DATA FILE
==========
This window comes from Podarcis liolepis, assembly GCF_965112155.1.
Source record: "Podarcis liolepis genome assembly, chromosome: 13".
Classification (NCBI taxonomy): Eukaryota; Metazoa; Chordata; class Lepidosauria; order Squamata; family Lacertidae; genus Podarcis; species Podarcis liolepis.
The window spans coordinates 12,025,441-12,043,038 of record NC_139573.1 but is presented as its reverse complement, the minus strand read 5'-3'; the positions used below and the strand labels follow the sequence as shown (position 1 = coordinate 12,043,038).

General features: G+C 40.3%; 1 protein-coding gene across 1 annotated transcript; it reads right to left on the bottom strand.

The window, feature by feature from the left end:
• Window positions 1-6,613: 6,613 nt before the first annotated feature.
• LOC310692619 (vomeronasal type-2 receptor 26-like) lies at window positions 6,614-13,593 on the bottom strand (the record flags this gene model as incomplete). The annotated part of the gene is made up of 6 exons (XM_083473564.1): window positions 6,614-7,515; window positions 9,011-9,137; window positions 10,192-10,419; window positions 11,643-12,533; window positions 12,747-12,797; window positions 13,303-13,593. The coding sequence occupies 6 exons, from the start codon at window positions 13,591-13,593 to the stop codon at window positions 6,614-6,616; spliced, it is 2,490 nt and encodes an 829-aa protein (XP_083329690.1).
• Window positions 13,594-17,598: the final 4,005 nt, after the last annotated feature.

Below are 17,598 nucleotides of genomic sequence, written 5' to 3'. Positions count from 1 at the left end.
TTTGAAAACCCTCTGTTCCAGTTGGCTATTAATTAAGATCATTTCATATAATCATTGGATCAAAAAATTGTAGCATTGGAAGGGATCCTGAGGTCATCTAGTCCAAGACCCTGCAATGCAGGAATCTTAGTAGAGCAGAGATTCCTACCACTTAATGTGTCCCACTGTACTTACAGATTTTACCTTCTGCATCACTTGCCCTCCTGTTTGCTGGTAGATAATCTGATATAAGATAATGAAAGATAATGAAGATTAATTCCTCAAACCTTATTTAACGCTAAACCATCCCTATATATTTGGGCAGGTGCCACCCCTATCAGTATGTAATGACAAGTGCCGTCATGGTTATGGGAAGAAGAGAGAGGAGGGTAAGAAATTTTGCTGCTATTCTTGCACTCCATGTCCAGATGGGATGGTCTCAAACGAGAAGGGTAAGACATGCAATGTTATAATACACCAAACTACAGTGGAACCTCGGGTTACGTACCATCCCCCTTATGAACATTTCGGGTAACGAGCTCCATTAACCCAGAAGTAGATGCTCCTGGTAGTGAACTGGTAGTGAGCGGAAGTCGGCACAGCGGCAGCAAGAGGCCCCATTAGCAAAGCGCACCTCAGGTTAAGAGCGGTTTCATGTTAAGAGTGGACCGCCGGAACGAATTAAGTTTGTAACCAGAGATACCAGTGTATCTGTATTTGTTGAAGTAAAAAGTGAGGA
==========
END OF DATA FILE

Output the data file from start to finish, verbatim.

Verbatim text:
This window comes from Podarcis liolepis, assembly GCF_965112155.1.
Source record: "Podarcis liolepis genome assembly, chromosome: 13".
Classification (NCBI taxonomy): Eukaryota; Metazoa; Chordata; class Lepidosauria; order Squamata; family Lacertidae; genus Podarcis; species Podarcis liolepis.
The window spans coordinates 12,025,441-12,043,038 of record NC_139573.1 but is presented as its reverse complement, the minus strand read 5'-3'; the positions used below and the strand labels follow the sequence as shown (position 1 = coordinate 12,043,038).

General features: G+C 40.3%; 1 protein-coding gene across 1 annotated transcript; it reads right to left on the bottom strand.

The window, feature by feature from the left end:
• Window positions 1-6,613: 6,613 nt before the first annotated feature.
• LOC310692619 (vomeronasal type-2 receptor 26-like) lies at window positions 6,614-13,593 on the bottom strand (the record flags this gene model as incomplete). The annotated part of the gene is made up of 6 exons (XM_083473564.1): window positions 6,614-7,515; window positions 9,011-9,137; window positions 10,192-10,419; window positions 11,643-12,533; window positions 12,747-12,797; window positions 13,303-13,593. The coding sequence occupies 6 exons, from the start codon at window positions 13,591-13,593 to the stop codon at window positions 6,614-6,616; spliced, it is 2,490 nt and encodes an 829-aa protein (XP_083329690.1).
• Window positions 13,594-17,598: the final 4,005 nt, after the last annotated feature.

Below are 17,598 nucleotides of genomic sequence, written 5' to 3'. Positions count from 1 at the left end.
TTTGAAAACCCTCTGTTCCAGTTGGCTATTAATTAAGATCATTTCATATAATCATTGGATCAAAAAATTGTAGCATTGGAAGGGATCCTGAGGTCATCTAGTCCAAGACCCTGCAATGCAGGAATCTTAGTAGAGCAGAGATTCCTACCACTTAATGTGTCCCACTGTACTTACAGATTTTACCTTCTGCATCACTTGCCCTCCTGTTTGCTGGTAGATAATCTGATATAAGATAATGAAAGATAATGAAGATTAATTCCTCAAACCTTATTTAACGCTAAACCATCCCTATATATTTGGGCAGGTGCCACCCCTATCAGTATGTAATGACAAGTGCCGTCATGGTTATGGGAAGAAGAGAGAGGAGGGTAAGAAATTTTGCTGCTATTCTTGCACTCCATGTCCAGATGGGATGGTCTCAAACGAGAAGGGTAAGACATGCAATGTTATAATACACCAAACTACAGTGGAACCTCGGGTTACGTACCATCCCCCTTATGAACATTTCGGGTAACGAGCTCCATTAACCCAGAAGTAGATGCTCCTGGTAGTGAACTGGTAGTGAGCGGAAGTCGGCACAGCGGCAGCAAGAGGCCCCATTAGCAAAGCGCACCTCAGGTTAAGAGCGGTTTCATGTTAAGAGTGGACCGCCGGAACGAATTAAGTTTGTAACCAGAGATACCAGTGTATCTGTATTTGTTGAAGTAAAAAGTGAGGA